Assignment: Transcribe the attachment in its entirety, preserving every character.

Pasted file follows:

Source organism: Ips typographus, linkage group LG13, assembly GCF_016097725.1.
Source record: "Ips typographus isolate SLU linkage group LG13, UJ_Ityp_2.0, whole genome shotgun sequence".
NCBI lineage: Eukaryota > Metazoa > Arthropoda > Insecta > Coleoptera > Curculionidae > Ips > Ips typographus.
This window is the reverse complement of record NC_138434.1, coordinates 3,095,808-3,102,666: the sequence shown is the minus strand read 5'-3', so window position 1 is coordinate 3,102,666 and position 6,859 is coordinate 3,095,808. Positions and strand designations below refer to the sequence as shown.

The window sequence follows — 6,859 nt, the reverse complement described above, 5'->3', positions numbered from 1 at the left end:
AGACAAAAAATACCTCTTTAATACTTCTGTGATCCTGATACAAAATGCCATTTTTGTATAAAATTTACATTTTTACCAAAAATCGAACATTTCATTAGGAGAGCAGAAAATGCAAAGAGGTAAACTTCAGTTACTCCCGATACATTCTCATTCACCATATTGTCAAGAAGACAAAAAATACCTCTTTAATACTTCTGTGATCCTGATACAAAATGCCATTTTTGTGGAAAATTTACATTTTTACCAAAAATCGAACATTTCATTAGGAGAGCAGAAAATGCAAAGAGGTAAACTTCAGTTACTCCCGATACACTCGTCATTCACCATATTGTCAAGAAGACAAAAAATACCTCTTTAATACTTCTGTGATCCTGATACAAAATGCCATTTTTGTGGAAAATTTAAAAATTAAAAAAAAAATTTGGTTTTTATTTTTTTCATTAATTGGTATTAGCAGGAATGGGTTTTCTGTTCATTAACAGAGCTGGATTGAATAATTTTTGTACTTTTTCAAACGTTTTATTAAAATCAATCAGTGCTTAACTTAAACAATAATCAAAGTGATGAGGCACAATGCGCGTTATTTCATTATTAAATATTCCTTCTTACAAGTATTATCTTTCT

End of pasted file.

Source organism: Ips typographus, linkage group LG13, assembly GCF_016097725.1.
Source record: "Ips typographus isolate SLU linkage group LG13, UJ_Ityp_2.0, whole genome shotgun sequence".
NCBI lineage: Eukaryota > Metazoa > Arthropoda > Insecta > Coleoptera > Curculionidae > Ips > Ips typographus.
This window is the reverse complement of record NC_138434.1, coordinates 3,095,808-3,102,666: the sequence shown is the minus strand read 5'-3', so window position 1 is coordinate 3,102,666 and position 6,859 is coordinate 3,095,808. Positions and strand designations below refer to the sequence as shown.

The window sequence follows — 6,859 nt, the reverse complement described above, 5'->3', positions numbered from 1 at the left end:
AGACAAAAAATACCTCTTTAATACTTCTGTGATCCTGATACAAAATGCCATTTTTGTATAAAATTTACATTTTTACCAAAAATCGAACATTTCATTAGGAGAGCAGAAAATGCAAAGAGGTAAACTTCAGTTACTCCCGATACATTCTCATTCACCATATTGTCAAGAAGACAAAAAATACCTCTTTAATACTTCTGTGATCCTGATACAAAATGCCATTTTTGTGGAAAATTTACATTTTTACCAAAAATCGAACATTTCATTAGGAGAGCAGAAAATGCAAAGAGGTAAACTTCAGTTACTCCCGATACACTCGTCATTCACCATATTGTCAAGAAGACAAAAAATACCTCTTTAATACTTCTGTGATCCTGATACAAAATGCCATTTTTGTGGAAAATTTAAAAATTAAAAAAAAAATTTGGTTTTTATTTTTTTCATTAATTGGTATTAGCAGGAATGGGTTTTCTGTTCATTAACAGAGCTGGATTGAATAATTTTTGTACTTTTTCAAACGTTTTATTAAAATCAATCAGTGCTTAACTTAAACAATAATCAAAGTGATGAGGCACAATGCGCGTTATTTCATTATTAAATATTCCTTCTTACAAGTATTATCTTTCT